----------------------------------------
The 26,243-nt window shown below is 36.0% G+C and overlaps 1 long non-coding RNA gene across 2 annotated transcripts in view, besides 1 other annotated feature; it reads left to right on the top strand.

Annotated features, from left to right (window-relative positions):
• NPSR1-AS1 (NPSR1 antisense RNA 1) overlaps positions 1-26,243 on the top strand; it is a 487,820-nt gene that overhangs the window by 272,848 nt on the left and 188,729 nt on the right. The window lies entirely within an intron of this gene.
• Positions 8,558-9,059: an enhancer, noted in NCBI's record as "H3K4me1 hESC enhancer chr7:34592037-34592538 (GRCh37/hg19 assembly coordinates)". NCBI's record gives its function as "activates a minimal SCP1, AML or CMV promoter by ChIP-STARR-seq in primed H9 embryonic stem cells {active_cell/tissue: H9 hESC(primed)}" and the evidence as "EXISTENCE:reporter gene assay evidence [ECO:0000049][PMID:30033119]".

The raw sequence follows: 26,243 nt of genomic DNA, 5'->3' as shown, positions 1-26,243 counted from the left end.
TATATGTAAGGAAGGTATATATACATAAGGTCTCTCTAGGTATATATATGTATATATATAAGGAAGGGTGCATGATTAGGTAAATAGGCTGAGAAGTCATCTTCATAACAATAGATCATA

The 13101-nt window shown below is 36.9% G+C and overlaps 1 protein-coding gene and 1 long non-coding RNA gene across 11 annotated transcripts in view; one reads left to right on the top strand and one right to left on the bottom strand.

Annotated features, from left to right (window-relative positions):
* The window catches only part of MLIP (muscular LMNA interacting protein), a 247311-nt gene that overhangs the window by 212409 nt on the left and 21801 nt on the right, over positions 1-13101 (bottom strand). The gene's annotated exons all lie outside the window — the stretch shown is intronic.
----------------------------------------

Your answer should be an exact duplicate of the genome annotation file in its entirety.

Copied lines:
The 26,243-nt window shown below is 36.0% G+C and overlaps 1 long non-coding RNA gene across 2 annotated transcripts in view, besides 1 other annotated feature; it reads left to right on the top strand.

Annotated features, from left to right (window-relative positions):
• NPSR1-AS1 (NPSR1 antisense RNA 1) overlaps positions 1-26,243 on the top strand; it is a 487,820-nt gene that overhangs the window by 272,848 nt on the left and 188,729 nt on the right. The window lies entirely within an intron of this gene.
• Positions 8,558-9,059: an enhancer, noted in NCBI's record as "H3K4me1 hESC enhancer chr7:34592037-34592538 (GRCh37/hg19 assembly coordinates)". NCBI's record gives its function as "activates a minimal SCP1, AML or CMV promoter by ChIP-STARR-seq in primed H9 embryonic stem cells {active_cell/tissue: H9 hESC(primed)}" and the evidence as "EXISTENCE:reporter gene assay evidence [ECO:0000049][PMID:30033119]".

The raw sequence follows: 26,243 nt of genomic DNA, 5'->3' as shown, positions 1-26,243 counted from the left end.
TATATGTAAGGAAGGTATATATACATAAGGTCTCTCTAGGTATATATATGTATATATATAAGGAAGGGTGCATGATTAGGTAAATAGGCTGAGAAGTCATCTTCATAACAATAGATCATA

The 13101-nt window shown below is 36.9% G+C and overlaps 1 protein-coding gene and 1 long non-coding RNA gene across 11 annotated transcripts in view; one reads left to right on the top strand and one right to left on the bottom strand.

Annotated features, from left to right (window-relative positions):
* The window catches only part of MLIP (muscular LMNA interacting protein), a 247311-nt gene that overhangs the window by 212409 nt on the left and 21801 nt on the right, over positions 1-13101 (bottom strand). The gene's annotated exons all lie outside the window — the stretch shown is intronic.